Summary: A sermon that points out the dangers of procrastination.
"No Man's Land"
INTRODUCTION: The term "No Man's Land" is most commonly associated with the First World War although the phrase "no man's land" actually dates back until at least the 14th century. Its meaning was clear to all sides: no man's land represented the area of ground between opposing armies - in this case, between trenches. For newly arrived novice soldiers No Man's Land held a certain allure. Such troops were cautioned against a natural inclination to peer over the top of the trench into No Man's Land. Many men died on their first day in the trenches as a consequence of a precisely aimed sniper's bullet. The composition of No Man's Land could rapidly change as front lines shifted as a consequence of battles and actions. It was at its most static however along the trenches of the Western Front where from late 1914 until the Spring of 1918 the war was not one of movement but rather one of attrition.
If you look in a dictionary you will find references to this idea and also the following: "It is a place between acceptance and rejection."
No Man's Land was not however barren of activity. During nightfall each side would dispatch parties to spy on the enemy, or to repair or extend barbed wire posts. Reconnaissance missions were similarly common. Injured men trapped in No Man's Land would often be brought in under cover of darkness, as were corpses for burial. Consequently artillery shelling of No Man's Land was common, quickly reducing it to a barren wasteland comprised of destroyed vegetation, mud-soaked craters - and rotting corpses. Firstworldwar.com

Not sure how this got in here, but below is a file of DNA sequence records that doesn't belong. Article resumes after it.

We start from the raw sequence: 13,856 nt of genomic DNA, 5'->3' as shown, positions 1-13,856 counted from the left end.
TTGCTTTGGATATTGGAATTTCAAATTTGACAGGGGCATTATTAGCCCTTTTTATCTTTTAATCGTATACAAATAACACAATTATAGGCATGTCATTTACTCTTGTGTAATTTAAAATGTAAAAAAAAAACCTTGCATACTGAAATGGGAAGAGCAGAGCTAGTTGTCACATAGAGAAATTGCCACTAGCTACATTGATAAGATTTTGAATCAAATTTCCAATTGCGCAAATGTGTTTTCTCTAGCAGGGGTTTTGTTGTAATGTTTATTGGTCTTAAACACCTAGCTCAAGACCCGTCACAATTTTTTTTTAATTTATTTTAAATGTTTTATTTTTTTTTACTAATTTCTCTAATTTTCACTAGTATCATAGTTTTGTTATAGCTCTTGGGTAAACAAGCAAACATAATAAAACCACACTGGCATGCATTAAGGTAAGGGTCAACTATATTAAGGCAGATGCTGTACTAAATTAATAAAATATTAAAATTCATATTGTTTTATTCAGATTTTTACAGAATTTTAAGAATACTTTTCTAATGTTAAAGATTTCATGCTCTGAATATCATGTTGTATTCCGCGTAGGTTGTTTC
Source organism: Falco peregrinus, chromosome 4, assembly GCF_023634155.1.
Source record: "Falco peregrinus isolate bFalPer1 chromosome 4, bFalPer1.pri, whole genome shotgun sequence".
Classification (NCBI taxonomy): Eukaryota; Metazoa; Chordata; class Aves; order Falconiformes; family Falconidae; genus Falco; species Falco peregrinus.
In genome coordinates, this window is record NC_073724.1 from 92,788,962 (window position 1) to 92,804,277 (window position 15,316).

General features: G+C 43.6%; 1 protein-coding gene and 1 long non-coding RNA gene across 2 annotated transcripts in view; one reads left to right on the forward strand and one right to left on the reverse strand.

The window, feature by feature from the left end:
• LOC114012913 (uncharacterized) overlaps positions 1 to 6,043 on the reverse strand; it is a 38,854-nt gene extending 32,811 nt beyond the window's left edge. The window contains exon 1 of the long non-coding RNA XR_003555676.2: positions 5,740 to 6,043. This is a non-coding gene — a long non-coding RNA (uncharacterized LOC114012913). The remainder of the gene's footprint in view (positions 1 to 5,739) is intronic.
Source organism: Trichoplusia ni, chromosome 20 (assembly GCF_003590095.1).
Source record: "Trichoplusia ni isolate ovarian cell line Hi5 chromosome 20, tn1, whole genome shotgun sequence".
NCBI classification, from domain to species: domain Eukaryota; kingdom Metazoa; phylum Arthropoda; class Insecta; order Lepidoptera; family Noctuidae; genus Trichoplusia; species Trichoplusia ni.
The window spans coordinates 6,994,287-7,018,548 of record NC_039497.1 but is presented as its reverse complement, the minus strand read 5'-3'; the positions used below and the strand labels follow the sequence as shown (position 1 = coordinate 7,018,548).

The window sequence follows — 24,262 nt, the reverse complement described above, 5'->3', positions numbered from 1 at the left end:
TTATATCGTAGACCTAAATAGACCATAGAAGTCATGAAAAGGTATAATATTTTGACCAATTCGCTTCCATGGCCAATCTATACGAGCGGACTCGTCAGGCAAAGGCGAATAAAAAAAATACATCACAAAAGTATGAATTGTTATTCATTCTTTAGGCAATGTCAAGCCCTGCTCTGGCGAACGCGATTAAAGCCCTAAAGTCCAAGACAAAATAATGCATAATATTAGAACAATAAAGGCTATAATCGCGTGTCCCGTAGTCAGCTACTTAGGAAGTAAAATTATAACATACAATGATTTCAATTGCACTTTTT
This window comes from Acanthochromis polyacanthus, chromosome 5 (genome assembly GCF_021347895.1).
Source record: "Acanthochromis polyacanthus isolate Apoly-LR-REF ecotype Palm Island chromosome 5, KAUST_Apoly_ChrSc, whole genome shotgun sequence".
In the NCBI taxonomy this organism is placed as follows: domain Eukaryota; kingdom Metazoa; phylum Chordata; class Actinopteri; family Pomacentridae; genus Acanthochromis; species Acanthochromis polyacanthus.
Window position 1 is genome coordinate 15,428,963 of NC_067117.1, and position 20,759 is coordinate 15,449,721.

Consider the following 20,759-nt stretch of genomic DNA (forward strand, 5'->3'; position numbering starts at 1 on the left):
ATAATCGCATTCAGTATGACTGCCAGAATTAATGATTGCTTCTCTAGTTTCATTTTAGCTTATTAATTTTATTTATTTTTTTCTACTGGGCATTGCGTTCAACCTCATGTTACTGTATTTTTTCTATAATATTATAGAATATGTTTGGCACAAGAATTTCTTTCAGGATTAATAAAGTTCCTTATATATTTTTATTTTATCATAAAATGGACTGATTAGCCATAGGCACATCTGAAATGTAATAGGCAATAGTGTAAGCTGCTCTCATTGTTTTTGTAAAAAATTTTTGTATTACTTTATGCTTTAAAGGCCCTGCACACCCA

The most dangerous place on any road is the middle!
Elijah had it right. He defined compromise for us in a biblical fashion -- to be divided in opinion, and action.
A woman getting onto a sky lift was given instructions that the moment the lift's chair touched her backside she was to sit down and lift her feet from off the ground. Instead when the chair came against her she sat down but was nervous about the height of the lift. Her hesitation caused her to keep her feet firmly planted on the platform. She wanted to see the magnificent view from the top of the lift but also wanted to be firmly attached to the ground. With her feet on the platform, the seat began to wind back and then like a slingshot hurled her off the platform causing severe injury to her legs and back. Indecision is a dangerous thing.
I. THE CIRCUMSTANCES REVIEWED
In the passage that we have read this morning, King Ahab and his wicked wife, Jezebel had turned Israel to Baal worship. Because of their backsliding God sent Israel three years of drought and famine. They called upon Jehovah to deliver them, but continued to worship Baal. On top of Mt. Carmel, Elijah confronts Israel for their teeter tottering between a commitment to God and a life yielded to a false deity. He calls them to move off center and to decide whom they will serve. Just as in Elijah's day, there are many that are uncommitted and unaware that their indecisive straddling is hazardous to their spiritual health. There is a fable of a hungry donkey that was put between two bundles of hay. It looked at the one, then at the other, and could not decide which to eat first, till it died of starvation. Just about as foolish are those who halt between two opinions till they die in their sins. Let's examine the risks and dangers of being uncommitted, and the call to commitment. Gerald Flury